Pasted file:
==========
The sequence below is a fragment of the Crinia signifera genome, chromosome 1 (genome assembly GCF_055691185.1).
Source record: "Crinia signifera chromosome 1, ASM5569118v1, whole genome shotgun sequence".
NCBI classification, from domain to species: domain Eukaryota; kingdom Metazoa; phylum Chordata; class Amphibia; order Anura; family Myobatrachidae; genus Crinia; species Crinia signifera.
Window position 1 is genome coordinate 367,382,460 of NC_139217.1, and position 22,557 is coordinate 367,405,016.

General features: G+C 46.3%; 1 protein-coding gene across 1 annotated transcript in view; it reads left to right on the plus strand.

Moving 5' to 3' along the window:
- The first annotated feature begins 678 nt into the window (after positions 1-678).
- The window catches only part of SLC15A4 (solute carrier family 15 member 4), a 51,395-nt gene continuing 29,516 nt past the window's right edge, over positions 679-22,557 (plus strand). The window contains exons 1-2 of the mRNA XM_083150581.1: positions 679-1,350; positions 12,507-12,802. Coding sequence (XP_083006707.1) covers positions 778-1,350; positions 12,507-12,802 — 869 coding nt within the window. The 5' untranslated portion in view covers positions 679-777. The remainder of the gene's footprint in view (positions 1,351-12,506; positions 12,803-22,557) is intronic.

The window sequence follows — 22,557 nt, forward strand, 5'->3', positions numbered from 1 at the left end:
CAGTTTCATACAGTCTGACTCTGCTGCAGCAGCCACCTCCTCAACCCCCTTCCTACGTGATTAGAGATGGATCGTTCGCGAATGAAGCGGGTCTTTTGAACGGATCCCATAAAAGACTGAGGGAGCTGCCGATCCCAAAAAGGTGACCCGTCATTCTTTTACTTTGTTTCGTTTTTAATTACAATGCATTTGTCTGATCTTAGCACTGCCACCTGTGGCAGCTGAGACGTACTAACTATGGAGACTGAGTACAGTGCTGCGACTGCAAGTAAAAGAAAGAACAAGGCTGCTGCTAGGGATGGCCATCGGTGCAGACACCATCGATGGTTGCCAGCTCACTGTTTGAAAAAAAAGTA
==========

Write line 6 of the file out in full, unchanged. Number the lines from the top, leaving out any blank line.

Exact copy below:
Moving 5' to 3' along the window: